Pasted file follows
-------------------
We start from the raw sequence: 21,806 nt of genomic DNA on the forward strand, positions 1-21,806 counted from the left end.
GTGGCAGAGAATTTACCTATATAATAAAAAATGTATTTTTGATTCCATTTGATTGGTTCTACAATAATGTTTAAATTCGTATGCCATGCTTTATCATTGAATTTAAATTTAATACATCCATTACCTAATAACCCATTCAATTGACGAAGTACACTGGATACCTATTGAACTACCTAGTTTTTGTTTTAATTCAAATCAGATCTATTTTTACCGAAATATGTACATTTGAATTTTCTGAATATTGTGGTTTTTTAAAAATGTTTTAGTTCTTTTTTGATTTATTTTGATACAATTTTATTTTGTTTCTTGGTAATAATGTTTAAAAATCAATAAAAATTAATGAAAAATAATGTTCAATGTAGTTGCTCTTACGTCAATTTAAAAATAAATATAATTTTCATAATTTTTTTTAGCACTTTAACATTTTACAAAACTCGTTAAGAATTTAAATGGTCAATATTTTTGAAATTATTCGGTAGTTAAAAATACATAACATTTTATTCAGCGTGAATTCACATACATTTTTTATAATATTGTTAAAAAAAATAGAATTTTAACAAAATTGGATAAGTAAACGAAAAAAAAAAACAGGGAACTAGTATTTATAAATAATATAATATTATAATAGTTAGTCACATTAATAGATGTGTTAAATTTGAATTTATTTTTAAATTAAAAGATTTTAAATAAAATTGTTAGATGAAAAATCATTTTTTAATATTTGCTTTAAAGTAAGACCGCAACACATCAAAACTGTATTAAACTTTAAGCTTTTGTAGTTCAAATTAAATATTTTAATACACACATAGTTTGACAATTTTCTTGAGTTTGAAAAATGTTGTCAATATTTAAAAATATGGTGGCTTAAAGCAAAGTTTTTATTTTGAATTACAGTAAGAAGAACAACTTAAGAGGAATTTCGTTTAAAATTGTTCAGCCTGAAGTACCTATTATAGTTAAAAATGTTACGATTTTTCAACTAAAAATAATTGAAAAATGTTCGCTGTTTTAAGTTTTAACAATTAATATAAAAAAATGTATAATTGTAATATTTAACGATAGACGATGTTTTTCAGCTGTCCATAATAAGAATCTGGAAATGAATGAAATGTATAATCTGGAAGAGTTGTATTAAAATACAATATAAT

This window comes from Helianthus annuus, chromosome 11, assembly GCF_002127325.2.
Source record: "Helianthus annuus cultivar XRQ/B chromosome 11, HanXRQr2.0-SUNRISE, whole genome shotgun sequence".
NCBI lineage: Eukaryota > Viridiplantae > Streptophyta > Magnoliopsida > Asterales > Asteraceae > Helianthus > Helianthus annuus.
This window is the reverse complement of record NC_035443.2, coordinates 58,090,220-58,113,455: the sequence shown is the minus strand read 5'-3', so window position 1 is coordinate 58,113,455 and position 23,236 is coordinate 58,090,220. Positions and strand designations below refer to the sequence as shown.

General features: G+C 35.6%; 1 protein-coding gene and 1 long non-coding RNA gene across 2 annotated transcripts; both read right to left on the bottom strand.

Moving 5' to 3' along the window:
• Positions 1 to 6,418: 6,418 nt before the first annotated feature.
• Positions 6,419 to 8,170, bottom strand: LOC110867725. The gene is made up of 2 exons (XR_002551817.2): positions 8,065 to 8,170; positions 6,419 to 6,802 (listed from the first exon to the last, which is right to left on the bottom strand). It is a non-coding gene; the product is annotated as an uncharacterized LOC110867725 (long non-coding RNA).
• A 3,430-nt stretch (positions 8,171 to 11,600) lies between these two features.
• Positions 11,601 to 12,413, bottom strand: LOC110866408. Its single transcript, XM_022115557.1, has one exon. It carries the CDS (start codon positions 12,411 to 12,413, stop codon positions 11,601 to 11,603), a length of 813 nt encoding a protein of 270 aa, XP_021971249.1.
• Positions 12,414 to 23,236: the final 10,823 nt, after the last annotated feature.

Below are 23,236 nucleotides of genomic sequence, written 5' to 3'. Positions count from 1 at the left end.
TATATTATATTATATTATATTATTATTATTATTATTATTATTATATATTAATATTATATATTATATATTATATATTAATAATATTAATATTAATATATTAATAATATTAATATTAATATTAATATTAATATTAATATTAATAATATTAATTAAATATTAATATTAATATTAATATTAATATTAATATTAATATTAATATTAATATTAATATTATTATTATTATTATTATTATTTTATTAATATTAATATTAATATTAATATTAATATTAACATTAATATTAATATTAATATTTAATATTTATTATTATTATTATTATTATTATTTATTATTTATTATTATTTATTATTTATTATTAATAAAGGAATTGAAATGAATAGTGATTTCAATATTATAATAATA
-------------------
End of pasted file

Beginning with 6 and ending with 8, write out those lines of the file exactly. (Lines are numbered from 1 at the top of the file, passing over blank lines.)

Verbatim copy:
This window is the reverse complement of record NC_035443.2, coordinates 58,090,220-58,113,455: the sequence shown is the minus strand read 5'-3', so window position 1 is coordinate 58,113,455 and position 23,236 is coordinate 58,090,220. Positions and strand designations below refer to the sequence as shown.

General features: G+C 35.6%; 1 protein-coding gene and 1 long non-coding RNA gene across 2 annotated transcripts; both read right to left on the bottom strand.

Moving 5' to 3' along the window: